. . and get: .$\displaystyle \begin{Bmatrix} 2\text{ dollars} \\ 81 \text{ quarters} \\ 152\text{ dimes} \\ 83\text{ nickels} \\ 153\text{ pennies} \end{Bmatrix}$

• Jul 23rd 2010, 12:07 PM
rex
Thank you so much Soroban.
I was complicating it more and using four variables, you showed me that I really only had to worry about two. Thanks again.

Your chart was very helpful to me. How do I go from the equation, which I now know how to build, to finding each coin type?
I go from; 2Q + 2D + 5 = 471
to 1; Q = -D -233
to 2; 2(-D -233) + 2D = 471 and this gives me no answer cause I'm left with nothing.

Where am I messing up? I still don't really understand how to go from equation to coins.
• Jul 23rd 2010, 08:01 PM
Wilmer
Quote:

Originally Posted by rex
I go from; 2Q + 2D + 5 = 471
to 1; Q = -D -233

Rex, are you learning on your own, or do you attend math classes?
That should be Q = 233 - D.

Have a peek here:
SOLVING EQUATIONS
• Jul 23rd 2010, 08:20 PM
rex
I have not been in a math class for some long time.
But I do see my obvious error now. Thanks Wilmer.

Still, I don't quite understand how I go from Q = 233 - D to all the numbers of coins.
I see that the equations work to get it. But my seeing the whole process is still off.
• Jul 25th 2010, 07:46 PM
rex
2Q+2D+5=471
Q=-D+233
D=-Q+233

30Q+11D+211=4313
Q = (-11D + 4102) / 30
D = (-2 (15Q - 2051)) / 11

This is what I come up with still.
How do you go from the equations and systems you have, to finding the number of coins and the values?
I am pretty sure I am doing algebra correctly here. Given the equations that is all I can come up with. So do I split the 233 in two values? One is +2 than the other? I am still fully confused on the problem and would really appreciate more explanation on this problem. Thank you.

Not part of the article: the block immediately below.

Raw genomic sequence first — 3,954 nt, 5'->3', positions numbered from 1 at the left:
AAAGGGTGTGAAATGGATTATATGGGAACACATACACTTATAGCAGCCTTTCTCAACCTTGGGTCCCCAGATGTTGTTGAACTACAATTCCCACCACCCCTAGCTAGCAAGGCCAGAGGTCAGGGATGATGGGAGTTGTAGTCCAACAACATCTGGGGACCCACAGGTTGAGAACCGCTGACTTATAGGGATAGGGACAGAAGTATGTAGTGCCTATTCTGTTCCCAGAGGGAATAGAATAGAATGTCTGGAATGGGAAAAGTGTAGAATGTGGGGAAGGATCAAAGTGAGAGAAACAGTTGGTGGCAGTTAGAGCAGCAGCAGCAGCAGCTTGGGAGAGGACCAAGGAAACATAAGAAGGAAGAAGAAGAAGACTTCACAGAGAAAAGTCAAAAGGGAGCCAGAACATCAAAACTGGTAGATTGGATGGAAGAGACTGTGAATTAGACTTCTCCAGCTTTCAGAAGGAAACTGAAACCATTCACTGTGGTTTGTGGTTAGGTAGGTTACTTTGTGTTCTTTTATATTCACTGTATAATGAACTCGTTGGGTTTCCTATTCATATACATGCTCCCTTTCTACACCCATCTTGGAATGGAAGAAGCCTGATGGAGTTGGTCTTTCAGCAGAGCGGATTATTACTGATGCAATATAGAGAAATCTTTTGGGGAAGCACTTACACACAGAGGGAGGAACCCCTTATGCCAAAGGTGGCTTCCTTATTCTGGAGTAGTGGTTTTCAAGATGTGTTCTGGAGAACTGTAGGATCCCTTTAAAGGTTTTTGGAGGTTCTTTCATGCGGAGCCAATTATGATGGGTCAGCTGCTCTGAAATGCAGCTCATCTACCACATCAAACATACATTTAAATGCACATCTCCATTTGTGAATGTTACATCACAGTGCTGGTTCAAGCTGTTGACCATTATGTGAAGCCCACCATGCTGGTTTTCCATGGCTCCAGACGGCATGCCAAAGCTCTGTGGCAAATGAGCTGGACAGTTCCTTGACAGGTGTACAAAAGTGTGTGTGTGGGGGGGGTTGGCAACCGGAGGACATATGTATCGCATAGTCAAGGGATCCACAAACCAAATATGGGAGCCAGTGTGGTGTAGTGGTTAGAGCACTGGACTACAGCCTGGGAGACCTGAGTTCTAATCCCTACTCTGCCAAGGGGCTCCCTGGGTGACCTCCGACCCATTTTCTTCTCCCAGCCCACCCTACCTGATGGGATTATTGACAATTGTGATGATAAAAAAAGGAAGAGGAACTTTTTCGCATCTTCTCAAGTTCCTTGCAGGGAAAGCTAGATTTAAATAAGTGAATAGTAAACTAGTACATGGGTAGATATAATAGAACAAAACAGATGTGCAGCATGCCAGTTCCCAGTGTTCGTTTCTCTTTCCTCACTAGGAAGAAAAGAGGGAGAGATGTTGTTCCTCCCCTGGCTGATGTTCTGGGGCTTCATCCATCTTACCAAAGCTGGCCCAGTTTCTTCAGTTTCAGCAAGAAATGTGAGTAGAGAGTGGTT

• Jul 25th 2010, 09:17 PM
Wilmer
Ok Rex, time to get you out of your misery!

Forget about the 2 $1 coins: we have 469 coins totalling$41.13

Always a good idea to number equations; easier to refer to; we have:
Q + D + N + P = 469 [1]
N = Q + 2 [2] : The number of nickels is equal to the number of quarters plus 2
P = D + 1 [3] : The number of pennies is only one more than the number of dimes

Next step is substitute [2] and [3] in [1]:
Q + D + Q+2 + D+1 = 469
2Q + 2D = 466
Q + D = 233
D = 233 - Q [4]

Next step is getting P in terms of Q; substitute [4] in [3]:
P = 233-Q + 1
P = 234 - Q [5]

Now that we have D, N and P in terms of Q, we do the "value" work:
.25Q + .10D + .05N + .01P = 41.13 ; multiply by 100 to get rid of decimals:
25Q + 10D + 5N + 1P = 4113 [6]

Now, substitute [4], [2] and [5] in [6]:
25Q + 10(233 - Q) + 5(Q + 2) + 1(234 - Q) = 4113
25Q + 2330 - 10Q + 5Q + 10 + 234 - Q = 4113
19Q = 1539
Q = 1539/19 = 81 : so we have 81 quarters.

[2]: N = 81 + 2 = 83
[4]: D = 233 - 81 = 152
[5]: P = 234 - 81 = 153

Hope that was clear...
• Jul 25th 2010, 09:38 PM
rex
omg, thank you so much Wilmer.

That i get a whole lot easier.
I'm still going to do it on paper and force the learning into my brain.

THANK YOU!